Worries of a coming recession are still swirling around. Once the inverted yield curve rears its ugly head, tempers will likely take months to fully settle down, if they do so at all. Bank investors in particular ought to be vigilant. Lower interest rates tend to be associated with a recession, and lower interest rates directly affect a bank’s bottom line.
Still, after the recession of the late 2000s, certain measures were established to ensure banks would be better equipped to handle such economic catastrophes. Which means banks can still be attractive investment options, even if a recession is coming. Let’s look at two of the largest Canadian banks: Royal Bank of Canada (TSX:RY)(NYSE:RY) and Canadian Imperial Bank of Commerce (TSX:CM)(NYSE:CM). Which is a better buy for your TFSA?
Both RBC and CM have core operations that are concentrated primarily in Canada, at least much more so than some of their peers. RBC pulls around 65% of its earnings from its domestic operations, with the rest coming mainly from the U.S. RBC is typically the leader (or in second place) when it comes to important banking categories such as deposits and loans.
Approximately 80% of CM’s earnings are generated in Canada, but the firm has been making an effort to increase its exposure to international markets, such as the one south of the border. CM generally lags behind RBC domestically, though, while also having a weaker international presence.
Recent financial results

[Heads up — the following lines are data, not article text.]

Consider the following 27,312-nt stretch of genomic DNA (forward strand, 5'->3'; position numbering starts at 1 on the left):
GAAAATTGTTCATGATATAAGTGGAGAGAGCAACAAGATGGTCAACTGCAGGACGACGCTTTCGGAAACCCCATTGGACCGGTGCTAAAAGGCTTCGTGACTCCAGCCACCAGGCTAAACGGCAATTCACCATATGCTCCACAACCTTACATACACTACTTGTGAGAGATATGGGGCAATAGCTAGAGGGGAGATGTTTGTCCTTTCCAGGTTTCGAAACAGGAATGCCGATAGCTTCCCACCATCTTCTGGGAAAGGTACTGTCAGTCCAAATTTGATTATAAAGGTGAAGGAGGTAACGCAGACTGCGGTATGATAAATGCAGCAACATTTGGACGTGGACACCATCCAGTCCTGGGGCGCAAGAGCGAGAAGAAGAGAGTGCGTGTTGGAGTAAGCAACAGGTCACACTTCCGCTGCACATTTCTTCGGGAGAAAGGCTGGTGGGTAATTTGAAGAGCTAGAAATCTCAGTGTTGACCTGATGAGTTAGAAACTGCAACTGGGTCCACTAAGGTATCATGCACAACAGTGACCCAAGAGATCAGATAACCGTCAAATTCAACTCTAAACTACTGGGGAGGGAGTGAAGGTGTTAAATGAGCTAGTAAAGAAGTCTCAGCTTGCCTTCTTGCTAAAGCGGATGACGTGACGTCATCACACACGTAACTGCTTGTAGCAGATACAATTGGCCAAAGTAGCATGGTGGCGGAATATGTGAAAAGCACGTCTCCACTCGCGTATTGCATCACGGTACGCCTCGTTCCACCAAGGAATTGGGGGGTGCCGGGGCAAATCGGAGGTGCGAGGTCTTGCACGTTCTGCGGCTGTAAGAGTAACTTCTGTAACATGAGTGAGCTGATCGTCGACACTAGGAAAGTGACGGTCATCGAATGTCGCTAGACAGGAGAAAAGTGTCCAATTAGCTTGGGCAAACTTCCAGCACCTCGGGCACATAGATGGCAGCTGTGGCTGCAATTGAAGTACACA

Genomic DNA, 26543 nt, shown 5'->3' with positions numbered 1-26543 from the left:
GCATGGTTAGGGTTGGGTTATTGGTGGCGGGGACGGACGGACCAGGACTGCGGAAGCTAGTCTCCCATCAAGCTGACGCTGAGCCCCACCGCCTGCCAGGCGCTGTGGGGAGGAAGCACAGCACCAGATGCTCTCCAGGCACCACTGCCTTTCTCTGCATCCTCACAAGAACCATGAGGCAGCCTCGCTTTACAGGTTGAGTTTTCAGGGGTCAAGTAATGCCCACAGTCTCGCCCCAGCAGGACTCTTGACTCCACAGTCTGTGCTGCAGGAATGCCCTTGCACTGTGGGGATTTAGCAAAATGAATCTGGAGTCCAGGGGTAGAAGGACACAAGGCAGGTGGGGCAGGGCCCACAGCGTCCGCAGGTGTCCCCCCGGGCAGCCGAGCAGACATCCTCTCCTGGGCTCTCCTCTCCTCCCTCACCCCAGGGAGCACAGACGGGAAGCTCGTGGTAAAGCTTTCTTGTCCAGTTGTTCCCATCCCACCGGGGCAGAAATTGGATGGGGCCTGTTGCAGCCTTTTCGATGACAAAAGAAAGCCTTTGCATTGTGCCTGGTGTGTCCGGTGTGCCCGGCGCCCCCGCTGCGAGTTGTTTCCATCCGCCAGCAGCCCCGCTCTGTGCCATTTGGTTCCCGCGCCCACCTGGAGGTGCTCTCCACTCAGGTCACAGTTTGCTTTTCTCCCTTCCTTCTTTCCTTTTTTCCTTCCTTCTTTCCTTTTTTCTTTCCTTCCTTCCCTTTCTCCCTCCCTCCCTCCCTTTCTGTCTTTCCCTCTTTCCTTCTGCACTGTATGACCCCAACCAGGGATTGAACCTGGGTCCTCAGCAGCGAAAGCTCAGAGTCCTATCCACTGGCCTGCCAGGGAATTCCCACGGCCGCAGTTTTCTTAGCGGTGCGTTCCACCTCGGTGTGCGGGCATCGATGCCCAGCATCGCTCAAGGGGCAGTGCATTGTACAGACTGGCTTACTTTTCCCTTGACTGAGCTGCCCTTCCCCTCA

Both banks felt the pressure of volatile equity markets and uncertain global economic conditions last year. For RBC, this pressure was felt during its latest recorded quarter (Q1 2019) in its capital markets segment — whose net income decreased by 13% year over year — and its investor and treasury services, whose earnings decreased by 26%. However, RBC’s most important segment (personal and commercial banking) was up 3% due to growth in deposits and higher interest spreads caused by the current high interest rates.
CM seems to have been battered a bit more, recording a decrease of 5% in its net income for the first quarter of 2019. This lower income was caused by a decrease in its Canadian personal banking segments as well as its capital markets segment. It must also be noted that RBC’s net income is more than two times that of CM. Both banks’ efficiency figures are fairly equal, however. Both had a return on equity of around 16%. Overall, RBC seems to have handled last year’s uncertain economic climate better than CM.
Valuation and dividends
CM currently seems to have the more attractive valuation. The company is trading at just under 10 times future earnings and about 1.5 times book value. By comparison, RBC currently trades at 12.5 times earnings and 2.1 times book value. CM also looks to be more generous with its dividends, currently offering a yield of 5.03% (compared to 4.05% for RBC). Both companies have increased their dividends at a similar rate over the past five years, with a slight edge going to CM (40% vs 38%). Further, both banks have conservative payout ratios that hover around the mid-40% mark.
Which should you buy?
RBC is the larger bank, has stronger domestic and national operations, and earns a higher income. However, CM’s valuation is more attractive, and the firm seems slightly more willing to reward shareholders. Although I believe RBC is more likely to offer stability in the long run, you probably can’t go wrong with either bank if you are looking for a strong dividend stock for your TFSA.
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Fool contributor Prosper Bakiny has no position in the companies mentioned.